That position overlooks the damage taking away the option of treatments will have on teens, said 17-year-old Elliott Braatz, of Lincoln. Braatz, a transgender boy, took a day off from school to hold signs protesting the bill. He said lawmakers supporting the bill aren’t taking into account that “the trans suicide rate is horrifying.”

“I’m very scared,” he said. “This bill says to people like me: ‘You’re trans, and that’s not OK.’”

That fear was echoed by several lawmakers, including Day, who wept as she read from an email sent Wednesday to all lawmakers by a clinical psychologist in Lincoln who said calls to the clinic from trans teens reporting feeling suicidal have jumped significantly in the past week. The psychologist warned that voting to advance the bill “will result in the deaths of transgender and gender diverse adolescents, likely before the end of the school year.”

“I want all of you to go into the rotunda and look into the eyes of those parents and tell them that you’re voting for this bill knowing that it could potentially kill their child,” Day said through sobs.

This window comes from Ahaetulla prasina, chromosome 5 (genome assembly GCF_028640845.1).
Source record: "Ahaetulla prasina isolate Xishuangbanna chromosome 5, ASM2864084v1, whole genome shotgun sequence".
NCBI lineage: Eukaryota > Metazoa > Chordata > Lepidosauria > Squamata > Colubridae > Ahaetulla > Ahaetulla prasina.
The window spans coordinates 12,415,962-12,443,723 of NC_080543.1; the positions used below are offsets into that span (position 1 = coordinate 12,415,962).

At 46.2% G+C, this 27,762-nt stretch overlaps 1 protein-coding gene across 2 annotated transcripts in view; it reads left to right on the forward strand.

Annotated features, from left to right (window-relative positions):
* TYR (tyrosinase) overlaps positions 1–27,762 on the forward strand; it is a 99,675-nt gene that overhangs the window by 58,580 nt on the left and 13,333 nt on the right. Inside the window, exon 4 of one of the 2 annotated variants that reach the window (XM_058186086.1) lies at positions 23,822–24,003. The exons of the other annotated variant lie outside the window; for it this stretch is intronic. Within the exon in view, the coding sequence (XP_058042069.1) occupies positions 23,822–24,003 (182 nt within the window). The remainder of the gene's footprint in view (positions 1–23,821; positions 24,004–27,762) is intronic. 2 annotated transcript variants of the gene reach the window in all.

The bill advanced on a 30-17 vote, with two lawmakers not voting. Although bills can advance with a simple majority, it takes 33 votes to end debate to overcome a filibuster. The Nebraska Legislature is currently made up of 32 registered Republicans and 17 registered Democrats — just enough for the minority to block bills they don’t like if they stick together.

In this case, Democratic Sen. Mike McDonnell voted with Republicans to end debate and later voted to advance the bill.

“There’s a world of difference between 9 and 19,” he said. “I think adult decisions should be made by adults.”

The bill will have to survive two more rounds of debate to pass in the unique one-house, officially nonpartisan Legislature. Republican Gov. Jim Pillen has said he will sign the bill into law if it reaches his desk.

© 2023 The Associated Press. All rights reserved. This material may not be published, broadcast, written or redistributed.

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Police searching for suspect in Woodbridge rape

Police searching for suspect in Woodbridge rape

A 33-year-old man is wanted in connection with the sexual assault of a woman who fell asleep during a gathering at an apartment in Woodbridge.

Alphonso Page of no fixed address is wanted on a rape charge, Prince William County Police 1st Sgt. Jonathan Perok said in a news release.

The 25-year-old victim called police March 18 at 8:54 a.m. reporting she fell asleep at a gathering in the 14100 block of Cove Landing Drive in Woodbridge and woke to an unknown man sexually assaulting her, Perok said.